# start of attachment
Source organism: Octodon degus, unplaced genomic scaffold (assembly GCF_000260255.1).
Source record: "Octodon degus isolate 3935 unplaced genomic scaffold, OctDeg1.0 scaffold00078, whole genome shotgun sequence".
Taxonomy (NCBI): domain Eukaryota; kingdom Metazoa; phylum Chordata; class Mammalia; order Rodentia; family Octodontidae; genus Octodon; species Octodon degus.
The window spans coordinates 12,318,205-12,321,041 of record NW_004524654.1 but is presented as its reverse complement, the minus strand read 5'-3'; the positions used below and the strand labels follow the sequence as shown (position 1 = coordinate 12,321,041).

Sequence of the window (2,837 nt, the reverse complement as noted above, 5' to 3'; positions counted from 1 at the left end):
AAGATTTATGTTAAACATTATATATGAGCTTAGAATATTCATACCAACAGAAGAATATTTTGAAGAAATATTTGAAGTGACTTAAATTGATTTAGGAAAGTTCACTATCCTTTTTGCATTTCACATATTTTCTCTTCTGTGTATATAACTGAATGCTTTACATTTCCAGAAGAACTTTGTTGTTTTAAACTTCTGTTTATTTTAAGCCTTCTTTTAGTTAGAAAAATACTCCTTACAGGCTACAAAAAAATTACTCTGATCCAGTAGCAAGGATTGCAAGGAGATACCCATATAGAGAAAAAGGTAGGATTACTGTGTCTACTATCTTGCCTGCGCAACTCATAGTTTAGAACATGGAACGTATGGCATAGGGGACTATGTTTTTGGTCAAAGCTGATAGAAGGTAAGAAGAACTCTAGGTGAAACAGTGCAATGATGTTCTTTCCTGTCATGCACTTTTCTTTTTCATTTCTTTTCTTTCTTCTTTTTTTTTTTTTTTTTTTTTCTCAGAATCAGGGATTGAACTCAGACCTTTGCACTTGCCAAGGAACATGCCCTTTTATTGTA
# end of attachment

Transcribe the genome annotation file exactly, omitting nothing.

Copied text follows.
Source organism: Octodon degus, unplaced genomic scaffold (assembly GCF_000260255.1).
Source record: "Octodon degus isolate 3935 unplaced genomic scaffold, OctDeg1.0 scaffold00078, whole genome shotgun sequence".
Taxonomy (NCBI): domain Eukaryota; kingdom Metazoa; phylum Chordata; class Mammalia; order Rodentia; family Octodontidae; genus Octodon; species Octodon degus.
The window spans coordinates 12,318,205-12,321,041 of record NW_004524654.1 but is presented as its reverse complement, the minus strand read 5'-3'; the positions used below and the strand labels follow the sequence as shown (position 1 = coordinate 12,321,041).

Sequence of the window (2,837 nt, the reverse complement as noted above, 5' to 3'; positions counted from 1 at the left end):
AAGATTTATGTTAAACATTATATATGAGCTTAGAATATTCATACCAACAGAAGAATATTTTGAAGAAATATTTGAAGTGACTTAAATTGATTTAGGAAAGTTCACTATCCTTTTTGCATTTCACATATTTTCTCTTCTGTGTATATAACTGAATGCTTTACATTTCCAGAAGAACTTTGTTGTTTTAAACTTCTGTTTATTTTAAGCCTTCTTTTAGTTAGAAAAATACTCCTTACAGGCTACAAAAAAATTACTCTGATCCAGTAGCAAGGATTGCAAGGAGATACCCATATAGAGAAAAAGGTAGGATTACTGTGTCTACTATCTTGCCTGCGCAACTCATAGTTTAGAACATGGAACGTATGGCATAGGGGACTATGTTTTTGGTCAAAGCTGATAGAAGGTAAGAAGAACTCTAGGTGAAACAGTGCAATGATGTTCTTTCCTGTCATGCACTTTTCTTTTTCATTTCTTTTCTTTCTTCTTTTTTTTTTTTTTTTTTTTTCTCAGAATCAGGGATTGAACTCAGACCTTTGCACTTGCCAAGGAACATGCCCTTTTATTGTA